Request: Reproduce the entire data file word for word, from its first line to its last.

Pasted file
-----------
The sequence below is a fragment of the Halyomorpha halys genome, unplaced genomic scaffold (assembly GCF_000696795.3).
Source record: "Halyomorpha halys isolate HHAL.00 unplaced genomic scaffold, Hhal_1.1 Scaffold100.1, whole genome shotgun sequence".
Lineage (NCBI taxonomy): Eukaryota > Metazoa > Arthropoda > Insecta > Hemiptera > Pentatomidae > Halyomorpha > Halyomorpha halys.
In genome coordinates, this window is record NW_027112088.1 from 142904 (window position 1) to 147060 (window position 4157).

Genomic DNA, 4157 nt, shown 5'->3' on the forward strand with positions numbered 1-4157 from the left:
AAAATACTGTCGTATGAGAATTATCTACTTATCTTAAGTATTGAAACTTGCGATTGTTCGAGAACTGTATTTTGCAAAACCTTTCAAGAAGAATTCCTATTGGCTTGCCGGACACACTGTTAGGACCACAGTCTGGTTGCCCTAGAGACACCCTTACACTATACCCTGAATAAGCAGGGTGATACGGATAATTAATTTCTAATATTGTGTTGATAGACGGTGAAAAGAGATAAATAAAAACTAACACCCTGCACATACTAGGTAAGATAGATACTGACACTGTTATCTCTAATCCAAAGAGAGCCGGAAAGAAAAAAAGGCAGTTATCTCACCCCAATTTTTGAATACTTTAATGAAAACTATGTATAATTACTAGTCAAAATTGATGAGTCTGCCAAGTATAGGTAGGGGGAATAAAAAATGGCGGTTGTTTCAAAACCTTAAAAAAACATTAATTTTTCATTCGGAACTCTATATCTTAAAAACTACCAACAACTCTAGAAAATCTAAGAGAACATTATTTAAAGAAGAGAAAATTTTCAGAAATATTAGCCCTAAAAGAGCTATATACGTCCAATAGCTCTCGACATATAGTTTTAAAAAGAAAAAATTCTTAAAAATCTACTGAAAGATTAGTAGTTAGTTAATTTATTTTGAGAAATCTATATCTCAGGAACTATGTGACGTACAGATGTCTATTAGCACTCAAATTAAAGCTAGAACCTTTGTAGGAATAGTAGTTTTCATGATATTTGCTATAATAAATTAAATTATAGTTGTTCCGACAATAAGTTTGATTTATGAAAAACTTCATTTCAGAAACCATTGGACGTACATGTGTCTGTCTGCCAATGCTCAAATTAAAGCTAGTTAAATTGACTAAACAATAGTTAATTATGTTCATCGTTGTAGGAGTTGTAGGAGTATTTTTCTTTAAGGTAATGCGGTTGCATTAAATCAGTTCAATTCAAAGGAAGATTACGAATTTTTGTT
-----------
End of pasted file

The sequence below is a fragment of the Halyomorpha halys genome, unplaced genomic scaffold (assembly GCF_000696795.3).
Source record: "Halyomorpha halys isolate HHAL.00 unplaced genomic scaffold, Hhal_1.1 Scaffold100.1, whole genome shotgun sequence".
Lineage (NCBI taxonomy): Eukaryota > Metazoa > Arthropoda > Insecta > Hemiptera > Pentatomidae > Halyomorpha > Halyomorpha halys.
In genome coordinates, this window is record NW_027112088.1 from 142904 (window position 1) to 147060 (window position 4157).

Genomic DNA, 4157 nt, shown 5'->3' on the forward strand with positions numbered 1-4157 from the left:
AAAATACTGTCGTATGAGAATTATCTACTTATCTTAAGTATTGAAACTTGCGATTGTTCGAGAACTGTATTTTGCAAAACCTTTCAAGAAGAATTCCTATTGGCTTGCCGGACACACTGTTAGGACCACAGTCTGGTTGCCCTAGAGACACCCTTACACTATACCCTGAATAAGCAGGGTGATACGGATAATTAATTTCTAATATTGTGTTGATAGACGGTGAAAAGAGATAAATAAAAACTAACACCCTGCACATACTAGGTAAGATAGATACTGACACTGTTATCTCTAATCCAAAGAGAGCCGGAAAGAAAAAAAGGCAGTTATCTCACCCCAATTTTTGAATACTTTAATGAAAACTATGTATAATTACTAGTCAAAATTGATGAGTCTGCCAAGTATAGGTAGGGGGAATAAAAAATGGCGGTTGTTTCAAAACCTTAAAAAAACATTAATTTTTCATTCGGAACTCTATATCTTAAAAACTACCAACAACTCTAGAAAATCTAAGAGAACATTATTTAAAGAAGAGAAAATTTTCAGAAATATTAGCCCTAAAAGAGCTATATACGTCCAATAGCTCTCGACATATAGTTTTAAAAAGAAAAAATTCTTAAAAATCTACTGAAAGATTAGTAGTTAGTTAATTTATTTTGAGAAATCTATATCTCAGGAACTATGTGACGTACAGATGTCTATTAGCACTCAAATTAAAGCTAGAACCTTTGTAGGAATAGTAGTTTTCATGATATTTGCTATAATAAATTAAATTATAGTTGTTCCGACAATAAGTTTGATTTATGAAAAACTTCATTTCAGAAACCATTGGACGTACATGTGTCTGTCTGCCAATGCTCAAATTAAAGCTAGTTAAATTGACTAAACAATAGTTAATTATGTTCATCGTTGTAGGAGTTGTAGGAGTATTTTTCTTTAAGGTAATGCGGTTGCATTAAATCAGTTCAATTCAAAGGAAGATTACGAATTTTTGTT